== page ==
# Introduction

Data in a table or a matrix can be represented using a two dimensional array.

The preceding ___ introduces how to use one-dimensional arrays to store linear collections of elements. You can use a two-dimensional array to store a matrix or a table. For example, the following table that lists the distances between cities can be stored using a two-dimensional array named `distances`.

The two dimensional array equivalent:

```double[][] distances = {
{0, 983, 787, 714, 1375, 967, 1087},
{983, 0, 214, 1102, 1763, 1723, 1842},
{787, 214, 0, 661, 781, 810},
{714, 1102, 888, 0, 661, 781, 810},
{1375, 1763, 1549, 661, 0, 1426, 1187},
{967, 1723, 1548, 781, 1426, 0, 239},
{1087, 1842, 1627, 810, 1187, 239, 0},
};```

# Two Dimensional Array Basics

An element in a two dimensional array is accessed through a row and a column index.

How do you declare a variable for two dimensional arrays? How do you make a two dimensional array? How do you access elements in a two dimensional array? This section addresses these issues.

## Declaring Variables of and Making Two Dimensional Arrays

The syntax for declaring a two-dimensional array is:

`elementType[][] arrayRefVar;`

or

`elementType arrayRefVar[][]; // Allowed, but not preferred style of syntax`

As an example, here is how you would declare a two-dimensional array variable `matrix` of `int` values:

`int[][] matrix;`

or

`int matrix[][]; // Allowed, but not preferred style of syntax`

You can make a two dimensional array of 5-by-5 `int` values and assign it to `matrix` using this syntax:

`matrix = new int[5][5];`

Two subscripts are used in a two dimensional array, one for the rows and another for the columns. As in a one dimensional array, the index for each subscript is of the `int` type and starts from `0`, as show below in table (a).

To assign the value 7 to a specific element at row `2` and column `1`, as shown in table (b), you can use the following syntax:

`matrix[2][1] = 7;`

To make the a point clear: the 1st bracket [] is references the rows. The 2nd [] is references the columns.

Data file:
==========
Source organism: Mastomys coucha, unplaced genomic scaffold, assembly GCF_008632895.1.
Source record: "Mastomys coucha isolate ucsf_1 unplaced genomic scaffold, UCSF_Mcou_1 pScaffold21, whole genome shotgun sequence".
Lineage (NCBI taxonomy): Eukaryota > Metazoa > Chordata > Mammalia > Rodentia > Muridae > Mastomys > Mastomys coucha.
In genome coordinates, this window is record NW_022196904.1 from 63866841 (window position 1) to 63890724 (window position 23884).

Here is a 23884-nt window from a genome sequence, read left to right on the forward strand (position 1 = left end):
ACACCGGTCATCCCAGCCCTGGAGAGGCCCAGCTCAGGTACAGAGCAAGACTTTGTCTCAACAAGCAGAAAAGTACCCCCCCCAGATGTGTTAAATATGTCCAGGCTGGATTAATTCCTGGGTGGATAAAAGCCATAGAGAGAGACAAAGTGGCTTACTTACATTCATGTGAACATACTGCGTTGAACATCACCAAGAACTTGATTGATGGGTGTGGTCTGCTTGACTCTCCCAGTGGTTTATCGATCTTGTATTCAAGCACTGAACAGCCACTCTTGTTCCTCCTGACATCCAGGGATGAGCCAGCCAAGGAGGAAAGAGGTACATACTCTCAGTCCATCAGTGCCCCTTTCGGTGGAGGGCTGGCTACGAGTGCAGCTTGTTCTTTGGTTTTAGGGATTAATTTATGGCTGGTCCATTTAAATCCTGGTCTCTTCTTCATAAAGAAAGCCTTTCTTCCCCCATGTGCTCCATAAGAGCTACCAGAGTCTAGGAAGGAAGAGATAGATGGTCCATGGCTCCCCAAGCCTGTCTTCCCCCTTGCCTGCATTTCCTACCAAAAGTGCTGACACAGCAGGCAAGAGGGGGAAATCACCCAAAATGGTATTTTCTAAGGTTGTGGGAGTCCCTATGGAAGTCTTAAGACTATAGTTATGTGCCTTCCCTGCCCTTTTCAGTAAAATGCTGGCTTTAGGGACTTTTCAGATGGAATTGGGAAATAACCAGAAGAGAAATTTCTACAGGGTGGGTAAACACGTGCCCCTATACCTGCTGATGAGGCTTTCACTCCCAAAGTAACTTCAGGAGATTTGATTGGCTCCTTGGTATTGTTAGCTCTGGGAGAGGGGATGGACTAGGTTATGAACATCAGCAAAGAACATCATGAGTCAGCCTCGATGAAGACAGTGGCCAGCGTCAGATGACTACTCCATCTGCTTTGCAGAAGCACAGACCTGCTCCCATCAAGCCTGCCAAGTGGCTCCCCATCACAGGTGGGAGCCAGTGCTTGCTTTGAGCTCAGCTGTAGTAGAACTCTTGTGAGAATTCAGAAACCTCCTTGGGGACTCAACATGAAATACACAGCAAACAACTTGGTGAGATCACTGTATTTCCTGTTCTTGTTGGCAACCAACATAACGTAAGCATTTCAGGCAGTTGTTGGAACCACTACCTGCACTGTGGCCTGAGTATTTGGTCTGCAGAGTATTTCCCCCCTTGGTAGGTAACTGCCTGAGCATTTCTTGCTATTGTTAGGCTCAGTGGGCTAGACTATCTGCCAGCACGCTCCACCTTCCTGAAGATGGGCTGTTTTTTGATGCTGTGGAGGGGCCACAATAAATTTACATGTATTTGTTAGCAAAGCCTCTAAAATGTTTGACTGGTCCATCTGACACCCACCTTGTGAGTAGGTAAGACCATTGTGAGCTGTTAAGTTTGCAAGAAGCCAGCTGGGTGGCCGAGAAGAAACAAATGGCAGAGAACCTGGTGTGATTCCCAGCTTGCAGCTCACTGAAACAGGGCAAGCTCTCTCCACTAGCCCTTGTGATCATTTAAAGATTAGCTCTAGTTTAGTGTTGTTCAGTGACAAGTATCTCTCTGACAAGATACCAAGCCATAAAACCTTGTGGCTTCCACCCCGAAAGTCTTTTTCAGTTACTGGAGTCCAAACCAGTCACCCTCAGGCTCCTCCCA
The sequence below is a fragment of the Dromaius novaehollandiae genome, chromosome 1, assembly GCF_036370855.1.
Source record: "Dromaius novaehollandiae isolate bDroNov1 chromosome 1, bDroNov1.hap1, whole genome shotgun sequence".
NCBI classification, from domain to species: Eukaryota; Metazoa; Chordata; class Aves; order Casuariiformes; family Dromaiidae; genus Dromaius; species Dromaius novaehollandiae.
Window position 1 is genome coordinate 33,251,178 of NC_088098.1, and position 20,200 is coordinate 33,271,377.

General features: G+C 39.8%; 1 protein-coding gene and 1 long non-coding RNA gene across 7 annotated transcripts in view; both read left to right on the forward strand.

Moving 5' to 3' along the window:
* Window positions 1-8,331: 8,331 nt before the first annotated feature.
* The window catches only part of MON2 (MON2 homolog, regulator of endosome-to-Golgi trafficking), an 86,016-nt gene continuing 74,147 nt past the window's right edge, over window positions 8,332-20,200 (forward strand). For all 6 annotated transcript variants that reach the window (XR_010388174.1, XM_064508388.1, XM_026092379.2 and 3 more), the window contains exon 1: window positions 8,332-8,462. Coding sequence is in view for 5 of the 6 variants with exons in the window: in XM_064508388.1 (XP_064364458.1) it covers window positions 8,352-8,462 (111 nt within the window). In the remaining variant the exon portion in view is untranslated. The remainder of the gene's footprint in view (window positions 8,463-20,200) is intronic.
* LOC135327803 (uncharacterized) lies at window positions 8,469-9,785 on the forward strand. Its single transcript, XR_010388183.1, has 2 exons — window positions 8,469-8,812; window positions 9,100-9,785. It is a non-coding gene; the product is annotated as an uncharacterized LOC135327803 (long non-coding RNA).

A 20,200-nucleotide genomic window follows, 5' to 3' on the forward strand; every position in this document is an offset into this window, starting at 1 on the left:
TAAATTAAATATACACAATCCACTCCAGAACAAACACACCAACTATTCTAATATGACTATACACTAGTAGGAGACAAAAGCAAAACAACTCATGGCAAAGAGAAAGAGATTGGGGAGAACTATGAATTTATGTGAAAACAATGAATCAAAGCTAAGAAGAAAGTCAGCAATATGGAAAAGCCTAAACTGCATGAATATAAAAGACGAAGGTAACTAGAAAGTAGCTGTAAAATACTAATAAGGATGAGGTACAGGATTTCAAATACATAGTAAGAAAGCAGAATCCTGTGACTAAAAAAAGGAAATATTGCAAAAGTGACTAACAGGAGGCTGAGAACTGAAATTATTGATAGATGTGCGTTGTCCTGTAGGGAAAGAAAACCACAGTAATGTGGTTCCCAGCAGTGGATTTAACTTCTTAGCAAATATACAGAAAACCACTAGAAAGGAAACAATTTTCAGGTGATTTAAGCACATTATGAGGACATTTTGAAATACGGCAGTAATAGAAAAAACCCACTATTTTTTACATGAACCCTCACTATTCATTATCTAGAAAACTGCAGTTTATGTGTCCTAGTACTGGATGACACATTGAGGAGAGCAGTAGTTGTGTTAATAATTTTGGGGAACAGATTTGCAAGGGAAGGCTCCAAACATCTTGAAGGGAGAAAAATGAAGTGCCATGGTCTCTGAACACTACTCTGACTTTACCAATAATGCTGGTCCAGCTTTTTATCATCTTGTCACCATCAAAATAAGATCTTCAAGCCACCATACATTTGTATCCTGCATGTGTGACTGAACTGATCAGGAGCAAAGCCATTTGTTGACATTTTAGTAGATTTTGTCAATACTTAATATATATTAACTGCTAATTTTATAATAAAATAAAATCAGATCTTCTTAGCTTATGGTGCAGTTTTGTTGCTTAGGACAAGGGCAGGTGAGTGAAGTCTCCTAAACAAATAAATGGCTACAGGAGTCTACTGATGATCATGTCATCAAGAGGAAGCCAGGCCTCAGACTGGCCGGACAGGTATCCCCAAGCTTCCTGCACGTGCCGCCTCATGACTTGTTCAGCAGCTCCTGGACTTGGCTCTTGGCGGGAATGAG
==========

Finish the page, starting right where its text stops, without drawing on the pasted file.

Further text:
*Note that a common mistake is to use `matrix[2, 1]` to access the element at row `2` and column `1`. In Java, each subscript must be enclosed in a pair of square brackets.

You can also use an array initializer to declare, make, and initialize a two dimensional array. For example, the following code:

```int[][] array = {
{1, 2, 3},
{4, 5, 6},
{7, 8, 9},
{10, 11, 12},
};```

makes an array with specified initial values, as shown in table (c). This is code is equivalent to:

```int[][] array = new int[4][3];
array[0][0] = 1; array[0][1] = 2; array[0][2] = 3;
array[1][0] = 4; array[1][1] = 5; array[1][2] = 6;
array[2][0] = 7; array[2][1] = 8; array[2][2] = 9;
array[3][0] = 10; array[3][1] = 11; array[3][2] = 12;```

## Obtaining the Lengths of Two-Dimensional Arrays

A two-dimensional array is actually an array in which each element is a one-dimensional array. The length of an array `x` is the number of elements in the array, which can be obtained using `x.length`. `x[0]`, `x[1]`,…, and `x[x.length-1]` are arrays. Their lengths can be obtained using `x[0].length`, `x[1].length`,…, and `x[x.length-1].length`.

In other words, Number of Rows`x.length` and Number of Columns = `x[x.length-1].length`.

For example, suppose `x = new int[3][4]`, `x[0]`, `x[1]`, and `x[2]` are one dimensional arrays and each contains four elements. `x.length` is `3`, and `x[0].length`, `x[1].length`, and `x[2].length` are `4`. Here’s a diagram showing the lengths of a two dimensional array:

## Ragged Arrays

Each row in a two dimensional array is itself an array. Thus, the rows can have different lengths. An array of this kind is known as a ragged array. Here is an example of making a ragged array:

As you can see, `triangleArray[0].length` is 5, `traingleArray[1].length` is 4, `triangleArray[2]` is 3, `triangleArray[3]` is 2, and `triangleArray[4]` is 1. If you don’t know the values in a ragged array in advance, but do know the sizes- say, the same as before- you can make a ragged array using the following syntax:

You can now assign values to the array. For example,

```triangleArray[0][3] = 50;
traingleArray[4][0] = 45;```

*Note that the syntax `new int[5][]` for making an array requires the first index to be specified. So `new int[][]` would be wrong.

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